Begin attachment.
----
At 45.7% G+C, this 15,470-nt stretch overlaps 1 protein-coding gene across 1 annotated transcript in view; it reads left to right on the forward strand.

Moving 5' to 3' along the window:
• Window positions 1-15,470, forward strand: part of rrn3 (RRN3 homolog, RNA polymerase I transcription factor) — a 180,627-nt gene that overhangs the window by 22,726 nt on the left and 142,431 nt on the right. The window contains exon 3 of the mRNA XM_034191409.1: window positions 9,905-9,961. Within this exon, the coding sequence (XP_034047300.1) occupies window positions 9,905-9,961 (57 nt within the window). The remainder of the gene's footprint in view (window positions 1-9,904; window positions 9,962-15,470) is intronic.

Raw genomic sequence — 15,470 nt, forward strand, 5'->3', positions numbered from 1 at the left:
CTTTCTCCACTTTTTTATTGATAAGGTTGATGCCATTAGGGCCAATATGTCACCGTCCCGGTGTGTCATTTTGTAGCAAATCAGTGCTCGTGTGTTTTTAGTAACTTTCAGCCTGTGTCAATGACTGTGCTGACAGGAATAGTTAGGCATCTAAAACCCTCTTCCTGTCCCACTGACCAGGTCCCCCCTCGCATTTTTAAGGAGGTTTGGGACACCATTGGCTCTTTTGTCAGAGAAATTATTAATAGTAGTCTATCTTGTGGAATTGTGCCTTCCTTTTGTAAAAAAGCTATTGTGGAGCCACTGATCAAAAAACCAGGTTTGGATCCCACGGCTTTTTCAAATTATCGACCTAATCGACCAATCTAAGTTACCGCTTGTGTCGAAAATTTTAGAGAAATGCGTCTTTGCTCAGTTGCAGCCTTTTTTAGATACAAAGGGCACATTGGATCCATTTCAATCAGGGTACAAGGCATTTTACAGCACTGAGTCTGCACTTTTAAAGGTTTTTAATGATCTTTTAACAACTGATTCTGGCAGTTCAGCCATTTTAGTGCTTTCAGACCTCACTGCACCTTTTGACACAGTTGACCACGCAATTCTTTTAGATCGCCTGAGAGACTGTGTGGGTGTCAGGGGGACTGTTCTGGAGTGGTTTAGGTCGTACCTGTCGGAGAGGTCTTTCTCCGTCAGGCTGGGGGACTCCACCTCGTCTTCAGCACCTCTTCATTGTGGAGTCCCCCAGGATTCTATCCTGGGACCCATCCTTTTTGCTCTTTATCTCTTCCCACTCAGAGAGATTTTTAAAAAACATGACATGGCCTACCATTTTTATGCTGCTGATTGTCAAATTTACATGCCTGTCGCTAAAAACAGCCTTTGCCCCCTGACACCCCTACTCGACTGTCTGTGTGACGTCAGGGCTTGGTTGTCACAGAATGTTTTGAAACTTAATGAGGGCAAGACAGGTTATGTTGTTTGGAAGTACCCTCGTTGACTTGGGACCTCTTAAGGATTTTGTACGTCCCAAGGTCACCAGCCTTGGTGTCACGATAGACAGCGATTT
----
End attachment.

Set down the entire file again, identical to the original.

At 45.7% G+C, this 15,470-nt stretch overlaps 1 protein-coding gene across 1 annotated transcript in view; it reads left to right on the forward strand.

Moving 5' to 3' along the window:
• Window positions 1-15,470, forward strand: part of rrn3 (RRN3 homolog, RNA polymerase I transcription factor) — a 180,627-nt gene that overhangs the window by 22,726 nt on the left and 142,431 nt on the right. The window contains exon 3 of the mRNA XM_034191409.1: window positions 9,905-9,961. Within this exon, the coding sequence (XP_034047300.1) occupies window positions 9,905-9,961 (57 nt within the window). The remainder of the gene's footprint in view (window positions 1-9,904; window positions 9,962-15,470) is intronic.

Raw genomic sequence — 15,470 nt, forward strand, 5'->3', positions numbered from 1 at the left:
CTTTCTCCACTTTTTTATTGATAAGGTTGATGCCATTAGGGCCAATATGTCACCGTCCCGGTGTGTCATTTTGTAGCAAATCAGTGCTCGTGTGTTTTTAGTAACTTTCAGCCTGTGTCAATGACTGTGCTGACAGGAATAGTTAGGCATCTAAAACCCTCTTCCTGTCCCACTGACCAGGTCCCCCCTCGCATTTTTAAGGAGGTTTGGGACACCATTGGCTCTTTTGTCAGAGAAATTATTAATAGTAGTCTATCTTGTGGAATTGTGCCTTCCTTTTGTAAAAAAGCTATTGTGGAGCCACTGATCAAAAAACCAGGTTTGGATCCCACGGCTTTTTCAAATTATCGACCTAATCGACCAATCTAAGTTACCGCTTGTGTCGAAAATTTTAGAGAAATGCGTCTTTGCTCAGTTGCAGCCTTTTTTAGATACAAAGGGCACATTGGATCCATTTCAATCAGGGTACAAGGCATTTTACAGCACTGAGTCTGCACTTTTAAAGGTTTTTAATGATCTTTTAACAACTGATTCTGGCAGTTCAGCCATTTTAGTGCTTTCAGACCTCACTGCACCTTTTGACACAGTTGACCACGCAATTCTTTTAGATCGCCTGAGAGACTGTGTGGGTGTCAGGGGGACTGTTCTGGAGTGGTTTAGGTCGTACCTGTCGGAGAGGTCTTTCTCCGTCAGGCTGGGGGACTCCACCTCGTCTTCAGCACCTCTTCATTGTGGAGTCCCCCAGGATTCTATCCTGGGACCCATCCTTTTTGCTCTTTATCTCTTCCCACTCAGAGAGATTTTTAAAAAACATGACATGGCCTACCATTTTTATGCTGCTGATTGTCAAATTTACATGCCTGTCGCTAAAAACAGCCTTTGCCCCCTGACACCCCTACTCGACTGTCTGTGTGACGTCAGGGCTTGGTTGTCACAGAATGTTTTGAAACTTAATGAGGGCAAGACAGGTTATGTTGTTTGGAAGTACCCTCGTTGACTTGGGACCTCTTAAGGATTTTGTACGTCCCAAGGTCACCAGCCTTGGTGTCACGATAGACAGCGATTT